Exploring the Raspberry Pi through real-world projects
Pi Are Squared
The single-circuit-board Raspberry Pi computer, only as big as a credit card, makes it easy to gain experience with embedded Linux systems. We'll show you some hands-on examples of how to use the Raspberry Pi in an everyday environment.
British engineer Eben Upton and a team of like-minded hardware hackers started the Raspberry Pi project as a means for providing affordable computer technology for interested young people . The objective was to develop and market a single-board, credit-card-sized computer compatible with the often-narrow budget of the target group (see the "History" box).
If you find yourself reminded of the first home computers, you are not completely off-target: The explicit goal of the founders was to recolonize basements, garages, and classrooms with the spirit of the generation that had grown up with the Atari 400/800, ZX80/81, or VC20/C64.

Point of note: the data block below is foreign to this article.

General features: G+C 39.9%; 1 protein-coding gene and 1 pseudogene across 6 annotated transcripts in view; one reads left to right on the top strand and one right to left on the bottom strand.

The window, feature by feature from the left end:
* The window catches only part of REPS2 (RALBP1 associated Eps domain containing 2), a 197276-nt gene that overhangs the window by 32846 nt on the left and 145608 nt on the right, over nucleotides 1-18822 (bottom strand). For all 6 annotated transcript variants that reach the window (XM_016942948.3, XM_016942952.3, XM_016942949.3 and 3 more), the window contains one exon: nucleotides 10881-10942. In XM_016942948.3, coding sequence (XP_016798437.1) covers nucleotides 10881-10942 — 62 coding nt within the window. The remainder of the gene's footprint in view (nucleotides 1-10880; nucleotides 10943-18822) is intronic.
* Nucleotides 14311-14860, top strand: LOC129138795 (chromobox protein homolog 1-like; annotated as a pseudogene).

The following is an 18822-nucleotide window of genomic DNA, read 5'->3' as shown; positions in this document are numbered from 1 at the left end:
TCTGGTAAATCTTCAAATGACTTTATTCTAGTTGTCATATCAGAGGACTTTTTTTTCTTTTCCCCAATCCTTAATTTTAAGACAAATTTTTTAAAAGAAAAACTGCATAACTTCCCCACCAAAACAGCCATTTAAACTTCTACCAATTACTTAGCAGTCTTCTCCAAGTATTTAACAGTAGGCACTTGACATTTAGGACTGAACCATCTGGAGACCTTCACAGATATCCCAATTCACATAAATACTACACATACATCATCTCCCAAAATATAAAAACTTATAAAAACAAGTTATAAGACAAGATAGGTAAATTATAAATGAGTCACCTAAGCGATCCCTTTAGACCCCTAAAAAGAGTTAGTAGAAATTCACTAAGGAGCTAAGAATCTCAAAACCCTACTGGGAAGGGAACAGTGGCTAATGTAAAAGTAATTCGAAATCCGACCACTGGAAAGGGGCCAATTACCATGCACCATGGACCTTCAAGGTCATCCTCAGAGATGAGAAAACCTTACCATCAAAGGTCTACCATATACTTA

Almost one year after the Raspberry Pi appeared, it is appropriate to look back over what has happened between the first series of approximately 10,000 pieces and the present status approaching 1,000,000 pieces delivered: How successful has the project been? What capabilities does the hardware offer? What is possible, and what is not (yet) possible? This article explores the Raspberry Pi system through three real-world projects:
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